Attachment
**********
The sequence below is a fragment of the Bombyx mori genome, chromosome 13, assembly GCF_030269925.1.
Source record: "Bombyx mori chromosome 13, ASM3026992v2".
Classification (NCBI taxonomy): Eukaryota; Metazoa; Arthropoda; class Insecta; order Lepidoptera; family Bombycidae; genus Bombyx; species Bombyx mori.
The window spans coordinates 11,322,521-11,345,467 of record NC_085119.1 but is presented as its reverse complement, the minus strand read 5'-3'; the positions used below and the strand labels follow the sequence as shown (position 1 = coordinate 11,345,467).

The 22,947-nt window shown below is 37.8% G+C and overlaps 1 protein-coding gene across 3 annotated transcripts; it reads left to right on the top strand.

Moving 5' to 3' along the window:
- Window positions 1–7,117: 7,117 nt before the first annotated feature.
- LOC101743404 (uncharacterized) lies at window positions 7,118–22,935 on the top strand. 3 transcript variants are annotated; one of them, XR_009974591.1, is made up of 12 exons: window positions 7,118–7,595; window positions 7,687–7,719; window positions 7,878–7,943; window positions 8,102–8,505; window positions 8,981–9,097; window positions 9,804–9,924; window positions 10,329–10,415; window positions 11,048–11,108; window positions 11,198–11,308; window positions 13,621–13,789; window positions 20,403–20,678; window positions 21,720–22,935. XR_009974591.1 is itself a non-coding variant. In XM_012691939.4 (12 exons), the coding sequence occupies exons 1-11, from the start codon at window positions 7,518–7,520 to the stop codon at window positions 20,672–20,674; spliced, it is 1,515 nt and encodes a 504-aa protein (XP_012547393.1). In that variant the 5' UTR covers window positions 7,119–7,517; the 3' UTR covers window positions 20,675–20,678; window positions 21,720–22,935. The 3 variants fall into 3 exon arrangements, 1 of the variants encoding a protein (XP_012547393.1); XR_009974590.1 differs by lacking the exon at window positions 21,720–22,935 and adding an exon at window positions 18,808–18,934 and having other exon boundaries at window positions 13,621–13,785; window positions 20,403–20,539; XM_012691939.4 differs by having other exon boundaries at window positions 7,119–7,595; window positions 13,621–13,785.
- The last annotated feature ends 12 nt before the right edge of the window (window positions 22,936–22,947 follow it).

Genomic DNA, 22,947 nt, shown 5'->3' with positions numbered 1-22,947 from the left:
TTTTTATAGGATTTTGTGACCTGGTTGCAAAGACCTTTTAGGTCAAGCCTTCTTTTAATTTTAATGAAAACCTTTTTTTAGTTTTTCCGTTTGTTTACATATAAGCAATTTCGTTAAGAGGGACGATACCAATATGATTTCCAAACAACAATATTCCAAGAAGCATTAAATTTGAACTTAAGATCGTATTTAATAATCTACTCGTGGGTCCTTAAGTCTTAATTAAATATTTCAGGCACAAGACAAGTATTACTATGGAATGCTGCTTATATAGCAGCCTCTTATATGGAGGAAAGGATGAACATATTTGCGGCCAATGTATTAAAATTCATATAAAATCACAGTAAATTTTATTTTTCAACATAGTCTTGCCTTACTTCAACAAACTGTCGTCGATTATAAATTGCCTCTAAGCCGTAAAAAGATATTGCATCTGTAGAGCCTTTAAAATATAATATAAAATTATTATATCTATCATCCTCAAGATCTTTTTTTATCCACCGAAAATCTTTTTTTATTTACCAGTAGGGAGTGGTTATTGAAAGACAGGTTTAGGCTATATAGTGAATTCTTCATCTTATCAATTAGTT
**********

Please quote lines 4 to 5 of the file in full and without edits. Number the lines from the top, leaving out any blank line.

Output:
The window spans coordinates 11,322,521-11,345,467 of record NC_085119.1 but is presented as its reverse complement, the minus strand read 5'-3'; the positions used below and the strand labels follow the sequence as shown (position 1 = coordinate 11,345,467).

The 22,947-nt window shown below is 37.8% G+C and overlaps 1 protein-coding gene across 3 annotated transcripts; it reads left to right on the top strand.